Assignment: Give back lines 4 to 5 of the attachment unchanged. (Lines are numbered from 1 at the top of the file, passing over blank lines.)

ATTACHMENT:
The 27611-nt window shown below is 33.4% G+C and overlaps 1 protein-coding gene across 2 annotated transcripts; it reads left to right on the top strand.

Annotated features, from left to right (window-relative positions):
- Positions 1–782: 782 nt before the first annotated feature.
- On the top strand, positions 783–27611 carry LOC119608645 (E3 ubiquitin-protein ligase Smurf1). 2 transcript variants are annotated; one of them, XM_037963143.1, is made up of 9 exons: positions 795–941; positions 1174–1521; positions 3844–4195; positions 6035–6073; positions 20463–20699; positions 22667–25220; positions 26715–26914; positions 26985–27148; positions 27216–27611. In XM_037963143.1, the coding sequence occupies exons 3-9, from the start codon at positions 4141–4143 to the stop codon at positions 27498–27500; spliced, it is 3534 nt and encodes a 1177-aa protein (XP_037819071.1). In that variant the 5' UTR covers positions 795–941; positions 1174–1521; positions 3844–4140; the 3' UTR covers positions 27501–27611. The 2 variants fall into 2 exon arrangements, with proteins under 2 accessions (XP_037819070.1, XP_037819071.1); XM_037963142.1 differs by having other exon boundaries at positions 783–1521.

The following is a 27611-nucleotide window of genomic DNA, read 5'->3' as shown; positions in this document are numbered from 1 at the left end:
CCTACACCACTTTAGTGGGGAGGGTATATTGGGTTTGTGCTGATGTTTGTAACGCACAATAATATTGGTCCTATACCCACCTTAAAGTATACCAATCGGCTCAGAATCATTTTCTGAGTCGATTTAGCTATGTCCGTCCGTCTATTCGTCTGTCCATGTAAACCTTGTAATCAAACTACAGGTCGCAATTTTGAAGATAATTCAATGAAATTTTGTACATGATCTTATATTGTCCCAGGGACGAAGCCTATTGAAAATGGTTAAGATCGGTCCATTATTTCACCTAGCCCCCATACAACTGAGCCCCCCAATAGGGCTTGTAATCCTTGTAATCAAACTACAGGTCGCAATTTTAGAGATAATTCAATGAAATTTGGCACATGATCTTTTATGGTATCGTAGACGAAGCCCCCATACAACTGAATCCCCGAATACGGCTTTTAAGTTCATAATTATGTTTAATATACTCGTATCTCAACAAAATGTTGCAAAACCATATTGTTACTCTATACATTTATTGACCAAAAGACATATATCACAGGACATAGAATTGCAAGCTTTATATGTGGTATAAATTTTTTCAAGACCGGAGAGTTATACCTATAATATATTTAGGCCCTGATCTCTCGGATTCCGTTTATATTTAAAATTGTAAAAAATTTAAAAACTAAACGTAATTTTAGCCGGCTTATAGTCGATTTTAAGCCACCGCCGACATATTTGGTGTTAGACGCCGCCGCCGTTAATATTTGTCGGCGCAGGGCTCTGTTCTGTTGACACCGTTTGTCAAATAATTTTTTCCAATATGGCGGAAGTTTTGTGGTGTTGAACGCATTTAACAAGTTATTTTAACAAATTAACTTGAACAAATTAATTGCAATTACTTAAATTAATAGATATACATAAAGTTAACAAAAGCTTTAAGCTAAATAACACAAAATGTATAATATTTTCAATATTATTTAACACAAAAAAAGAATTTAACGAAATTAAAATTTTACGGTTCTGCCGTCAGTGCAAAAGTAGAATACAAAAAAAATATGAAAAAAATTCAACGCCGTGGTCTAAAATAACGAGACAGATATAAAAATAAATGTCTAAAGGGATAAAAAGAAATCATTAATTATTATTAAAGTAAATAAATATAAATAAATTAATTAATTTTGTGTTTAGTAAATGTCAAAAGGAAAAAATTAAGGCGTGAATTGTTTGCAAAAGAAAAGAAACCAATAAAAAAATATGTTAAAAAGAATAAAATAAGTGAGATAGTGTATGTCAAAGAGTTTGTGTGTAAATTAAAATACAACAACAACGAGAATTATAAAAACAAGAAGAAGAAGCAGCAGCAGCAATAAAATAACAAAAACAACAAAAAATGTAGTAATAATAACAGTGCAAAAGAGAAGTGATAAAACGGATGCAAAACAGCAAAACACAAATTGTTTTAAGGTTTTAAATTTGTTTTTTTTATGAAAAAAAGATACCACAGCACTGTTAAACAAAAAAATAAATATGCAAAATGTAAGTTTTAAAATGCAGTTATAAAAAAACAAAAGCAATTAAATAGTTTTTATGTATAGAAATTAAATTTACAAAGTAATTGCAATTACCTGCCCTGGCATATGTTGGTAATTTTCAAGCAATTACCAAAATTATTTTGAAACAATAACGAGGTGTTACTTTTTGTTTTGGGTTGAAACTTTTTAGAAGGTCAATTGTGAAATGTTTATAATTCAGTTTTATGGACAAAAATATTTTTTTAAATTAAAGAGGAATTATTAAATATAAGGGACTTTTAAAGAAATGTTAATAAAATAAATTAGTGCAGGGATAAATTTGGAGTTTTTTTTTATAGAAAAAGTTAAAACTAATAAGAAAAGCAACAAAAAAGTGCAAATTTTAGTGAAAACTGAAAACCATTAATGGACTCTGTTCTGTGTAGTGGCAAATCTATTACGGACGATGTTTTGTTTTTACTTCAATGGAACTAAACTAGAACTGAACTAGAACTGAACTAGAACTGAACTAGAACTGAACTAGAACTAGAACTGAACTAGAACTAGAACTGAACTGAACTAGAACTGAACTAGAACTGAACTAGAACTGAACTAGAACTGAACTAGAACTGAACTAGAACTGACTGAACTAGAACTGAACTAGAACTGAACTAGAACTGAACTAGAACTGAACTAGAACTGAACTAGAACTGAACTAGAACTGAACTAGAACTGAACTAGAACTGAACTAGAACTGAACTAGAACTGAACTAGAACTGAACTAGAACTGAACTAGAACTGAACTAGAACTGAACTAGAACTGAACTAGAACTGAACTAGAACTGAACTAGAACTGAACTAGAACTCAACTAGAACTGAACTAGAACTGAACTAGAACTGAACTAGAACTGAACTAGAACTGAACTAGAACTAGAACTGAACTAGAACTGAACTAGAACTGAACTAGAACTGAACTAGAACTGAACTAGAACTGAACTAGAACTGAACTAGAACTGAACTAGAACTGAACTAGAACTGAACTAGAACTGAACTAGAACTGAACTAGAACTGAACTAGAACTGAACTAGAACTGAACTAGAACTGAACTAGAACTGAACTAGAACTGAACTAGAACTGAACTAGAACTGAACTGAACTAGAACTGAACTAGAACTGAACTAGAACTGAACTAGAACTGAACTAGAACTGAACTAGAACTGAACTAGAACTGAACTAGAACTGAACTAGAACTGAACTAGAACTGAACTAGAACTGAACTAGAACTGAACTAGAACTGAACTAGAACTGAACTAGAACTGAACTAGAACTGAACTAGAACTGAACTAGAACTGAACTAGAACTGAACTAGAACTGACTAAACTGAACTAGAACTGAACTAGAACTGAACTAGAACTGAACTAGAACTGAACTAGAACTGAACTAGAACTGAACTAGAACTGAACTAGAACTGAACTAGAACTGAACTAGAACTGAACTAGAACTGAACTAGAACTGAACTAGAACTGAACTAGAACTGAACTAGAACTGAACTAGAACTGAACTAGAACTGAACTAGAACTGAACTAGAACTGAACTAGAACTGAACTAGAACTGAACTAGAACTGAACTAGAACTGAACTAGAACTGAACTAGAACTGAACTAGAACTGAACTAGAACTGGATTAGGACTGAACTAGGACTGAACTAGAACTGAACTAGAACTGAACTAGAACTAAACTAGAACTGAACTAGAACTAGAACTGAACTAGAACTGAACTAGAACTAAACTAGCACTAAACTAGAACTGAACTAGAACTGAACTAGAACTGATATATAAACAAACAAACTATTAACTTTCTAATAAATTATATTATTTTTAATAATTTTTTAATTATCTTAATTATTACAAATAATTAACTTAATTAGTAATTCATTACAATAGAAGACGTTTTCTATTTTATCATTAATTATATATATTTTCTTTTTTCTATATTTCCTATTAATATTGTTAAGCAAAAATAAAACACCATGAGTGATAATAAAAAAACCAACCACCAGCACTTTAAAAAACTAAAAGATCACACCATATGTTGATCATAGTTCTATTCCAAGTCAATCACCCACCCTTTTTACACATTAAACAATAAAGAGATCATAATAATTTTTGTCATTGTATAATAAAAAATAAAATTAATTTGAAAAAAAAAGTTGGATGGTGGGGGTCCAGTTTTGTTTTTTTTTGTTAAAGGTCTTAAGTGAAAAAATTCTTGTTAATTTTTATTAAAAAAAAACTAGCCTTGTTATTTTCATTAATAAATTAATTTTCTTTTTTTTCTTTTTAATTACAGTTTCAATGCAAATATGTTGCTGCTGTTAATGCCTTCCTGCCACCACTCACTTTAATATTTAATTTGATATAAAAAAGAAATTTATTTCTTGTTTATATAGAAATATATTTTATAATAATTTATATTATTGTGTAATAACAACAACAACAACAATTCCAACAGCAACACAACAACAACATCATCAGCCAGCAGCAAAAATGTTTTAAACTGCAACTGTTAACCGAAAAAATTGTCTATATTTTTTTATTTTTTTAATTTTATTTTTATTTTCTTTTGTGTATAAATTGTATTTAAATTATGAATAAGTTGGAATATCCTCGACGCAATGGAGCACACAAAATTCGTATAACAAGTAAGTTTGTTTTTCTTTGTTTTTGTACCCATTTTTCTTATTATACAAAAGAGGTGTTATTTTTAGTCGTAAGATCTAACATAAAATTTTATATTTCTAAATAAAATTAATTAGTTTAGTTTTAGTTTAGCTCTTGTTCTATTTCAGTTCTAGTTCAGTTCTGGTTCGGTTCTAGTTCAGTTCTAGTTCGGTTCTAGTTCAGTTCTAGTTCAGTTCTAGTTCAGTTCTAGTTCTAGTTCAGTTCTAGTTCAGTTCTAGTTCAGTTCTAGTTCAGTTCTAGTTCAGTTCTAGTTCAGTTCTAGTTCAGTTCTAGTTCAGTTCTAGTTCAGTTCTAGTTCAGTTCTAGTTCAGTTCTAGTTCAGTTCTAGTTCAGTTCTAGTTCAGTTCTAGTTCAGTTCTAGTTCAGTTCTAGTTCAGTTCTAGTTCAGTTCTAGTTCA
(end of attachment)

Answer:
- On the top strand, positions 783–27611 carry LOC119608645 (E3 ubiquitin-protein ligase Smurf1). 2 transcript variants are annotated; one of them, XM_037963143.1, is made up of 9 exons: positions 795–941; positions 1174–1521; positions 3844–4195; positions 6035–6073; positions 20463–20699; positions 22667–25220; positions 26715–26914; positions 26985–27148; positions 27216–27611. In XM_037963143.1, the coding sequence occupies exons 3-9, from the start codon at positions 4141–4143 to the stop codon at positions 27498–27500; spliced, it is 3534 nt and encodes a 1177-aa protein (XP_037819071.1). In that variant the 5' UTR covers positions 795–941; positions 1174–1521; positions 3844–4140; the 3' UTR covers positions 27501–27611. The 2 variants fall into 2 exon arrangements, with proteins under 2 accessions (XP_037819070.1, XP_037819071.1); XM_037963142.1 differs by having other exon boundaries at positions 783–1521.

The following is a 27611-nucleotide window of genomic DNA, read 5'->3' as shown; positions in this document are numbered from 1 at the left end: